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Taser Misfires but Still Has Potential

The stun-gun maker appeals more to venture capitalists than to individual investors.

Electric stun-gun maker Taser International (TASR) seems more of a venture capital play than a conventional stock play on the basis of company's recent earnings and news.

Earnings for the quarter ended March 31 were nothing to write home about, amounting to only 1 cent a share on $15.3 million in sales. For 2007, the company is now estimating earnings of 10 to 15 cents a share on $65 million in revenue, a far cry from earlier expectations of 25 to 30 cents a share on $70 million in revenue. As a result, there was some downward pressure on the stock, which is currently down 49 cents, or 5.72%, to $8.07.

Company executives claimed to be encouraged by other first-quarter developments on Wednesday's conference call, pointing to the fact that some 14 product liability wrongful death lawsuits were recently dismissed, inhibiting new lawsuits, which are now being filed at a reduced rate.

Also, Richard H. Carmona, a former U.S. surgeon general with a military background, signed on to the company's board, and some scientific breakthroughs vindicated earlier R&D spending. And although higher material costs took a toll on company profits, a number of bugs were worked out of its manufacturing process, hopefully reducing costs down the line.

Marketing Strategy Shift

Taser is also planning to shift its marketing strategy, following the strong reception its new pocket-sized C2 personal protector received at January's Consumer Electronics Show and the resulting favorable media coverage. The company now hopes to sell more of its products, including the C2, to individual consumers as well as to members of the "self defense" and private security markets rather than law enforcement agencies.

Several law enforcement groups have expressed concern over this change, fearing the tasers will be used by private citizens as a means of "vigilante justice," but company executives do not seem worried about police reaction, given the recent slackening of "same customer" sales to law enforcement.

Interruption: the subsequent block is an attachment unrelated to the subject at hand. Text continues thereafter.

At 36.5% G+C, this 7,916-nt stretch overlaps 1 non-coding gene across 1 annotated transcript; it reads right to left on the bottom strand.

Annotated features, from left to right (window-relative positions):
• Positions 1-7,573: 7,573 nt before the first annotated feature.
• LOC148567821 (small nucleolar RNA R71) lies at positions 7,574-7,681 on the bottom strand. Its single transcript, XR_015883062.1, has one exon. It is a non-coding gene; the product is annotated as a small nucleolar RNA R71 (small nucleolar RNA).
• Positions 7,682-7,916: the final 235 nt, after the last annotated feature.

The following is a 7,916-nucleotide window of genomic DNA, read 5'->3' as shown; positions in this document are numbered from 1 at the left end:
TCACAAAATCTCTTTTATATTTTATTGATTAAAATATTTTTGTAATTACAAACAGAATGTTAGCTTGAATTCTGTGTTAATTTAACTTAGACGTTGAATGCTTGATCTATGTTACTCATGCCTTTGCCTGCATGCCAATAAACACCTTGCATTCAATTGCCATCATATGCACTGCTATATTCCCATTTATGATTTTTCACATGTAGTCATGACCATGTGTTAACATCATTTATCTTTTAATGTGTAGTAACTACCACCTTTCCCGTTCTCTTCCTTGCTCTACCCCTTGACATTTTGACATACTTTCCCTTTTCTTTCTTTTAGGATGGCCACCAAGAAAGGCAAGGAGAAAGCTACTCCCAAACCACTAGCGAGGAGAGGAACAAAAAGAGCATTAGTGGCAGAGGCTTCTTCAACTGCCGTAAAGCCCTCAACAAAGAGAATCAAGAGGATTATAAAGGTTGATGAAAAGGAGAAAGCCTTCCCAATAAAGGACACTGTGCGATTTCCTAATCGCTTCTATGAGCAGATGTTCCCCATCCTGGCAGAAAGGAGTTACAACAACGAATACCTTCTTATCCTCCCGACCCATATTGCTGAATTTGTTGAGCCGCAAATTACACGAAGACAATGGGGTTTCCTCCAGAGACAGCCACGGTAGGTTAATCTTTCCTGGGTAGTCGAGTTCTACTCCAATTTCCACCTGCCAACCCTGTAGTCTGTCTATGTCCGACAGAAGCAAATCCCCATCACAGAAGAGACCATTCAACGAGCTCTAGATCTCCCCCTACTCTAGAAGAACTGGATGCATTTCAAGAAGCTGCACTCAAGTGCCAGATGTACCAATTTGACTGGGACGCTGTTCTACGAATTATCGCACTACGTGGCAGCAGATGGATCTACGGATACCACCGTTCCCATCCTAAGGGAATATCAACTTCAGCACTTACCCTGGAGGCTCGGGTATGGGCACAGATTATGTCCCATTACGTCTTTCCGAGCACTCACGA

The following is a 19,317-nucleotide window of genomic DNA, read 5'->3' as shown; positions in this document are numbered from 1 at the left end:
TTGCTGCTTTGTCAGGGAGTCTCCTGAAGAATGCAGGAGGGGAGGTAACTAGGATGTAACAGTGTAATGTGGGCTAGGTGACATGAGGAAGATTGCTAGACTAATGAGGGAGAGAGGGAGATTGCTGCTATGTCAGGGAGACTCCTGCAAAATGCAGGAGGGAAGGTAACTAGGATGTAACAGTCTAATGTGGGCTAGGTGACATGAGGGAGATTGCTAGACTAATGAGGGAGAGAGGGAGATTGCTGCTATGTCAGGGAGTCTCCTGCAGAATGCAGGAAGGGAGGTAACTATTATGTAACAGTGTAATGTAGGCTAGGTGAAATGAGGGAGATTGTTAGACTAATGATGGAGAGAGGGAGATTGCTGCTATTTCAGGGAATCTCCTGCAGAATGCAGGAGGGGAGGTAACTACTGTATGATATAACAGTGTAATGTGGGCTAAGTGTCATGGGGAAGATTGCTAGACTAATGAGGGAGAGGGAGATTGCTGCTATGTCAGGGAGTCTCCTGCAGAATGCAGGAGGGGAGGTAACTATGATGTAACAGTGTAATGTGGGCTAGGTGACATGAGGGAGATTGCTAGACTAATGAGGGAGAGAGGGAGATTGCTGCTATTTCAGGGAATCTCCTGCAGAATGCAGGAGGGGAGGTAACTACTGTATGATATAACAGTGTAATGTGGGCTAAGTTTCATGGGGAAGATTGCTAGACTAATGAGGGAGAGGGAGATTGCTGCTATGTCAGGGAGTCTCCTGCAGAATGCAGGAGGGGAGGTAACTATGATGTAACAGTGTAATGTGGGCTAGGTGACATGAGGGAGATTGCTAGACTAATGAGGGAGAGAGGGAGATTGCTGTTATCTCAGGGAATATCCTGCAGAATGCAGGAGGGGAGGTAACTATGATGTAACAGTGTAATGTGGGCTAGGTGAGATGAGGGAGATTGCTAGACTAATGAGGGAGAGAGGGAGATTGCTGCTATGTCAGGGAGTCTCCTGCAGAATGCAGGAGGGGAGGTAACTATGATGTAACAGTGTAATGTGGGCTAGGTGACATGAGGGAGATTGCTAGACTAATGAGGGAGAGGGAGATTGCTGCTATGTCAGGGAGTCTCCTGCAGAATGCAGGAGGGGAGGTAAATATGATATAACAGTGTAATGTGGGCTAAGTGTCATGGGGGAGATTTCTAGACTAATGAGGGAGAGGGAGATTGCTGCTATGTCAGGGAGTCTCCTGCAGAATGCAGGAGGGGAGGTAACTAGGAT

The company is also planning to expand its markets overseas, particularly in France, where polls in advance of the upcoming presidential elections favor "law and order" candidate Nicolas Sarkozy. Taser expects to hire a new international VP to steward this coming expansion.

TheStreet Recommends

Taser's newest stun gun appears to be attractively priced for individual consumers, and planned follow-on product introductions, including cameras to detect and record suspicious activity, may also appeal to this market, particularly in the wake of the recent Virginia Tech shootings.

But in the wake of its earnings report, the company may appeal more to those of a venture capitalist bent than the private investor, which is why my position is smaller than usual. Taser has a bunch of scientifically innovative products that potentially address a major need: preventing more Virginia Tech (and smaller-scale) shootings. Depending on societal acceptance, the market could be huge.

At the time of publication, Au was long TASR, although holdings can change at any time.

Thomas P. Au, CFA, is a principal with R. W. Wentworth, a financial services firm in New York City. Earlier he was an emerging markets portfolio manager for the investment arm of Cigna Corp. and an analyst with Unifund, S.A. of Switzerland and Value Line. He graduated cum laude with a B.A. in Economics and History from Yale University and an M.B.A. in Finance from New York University. Au is the author of

A Modern Approach to Graham and Dodd Investing

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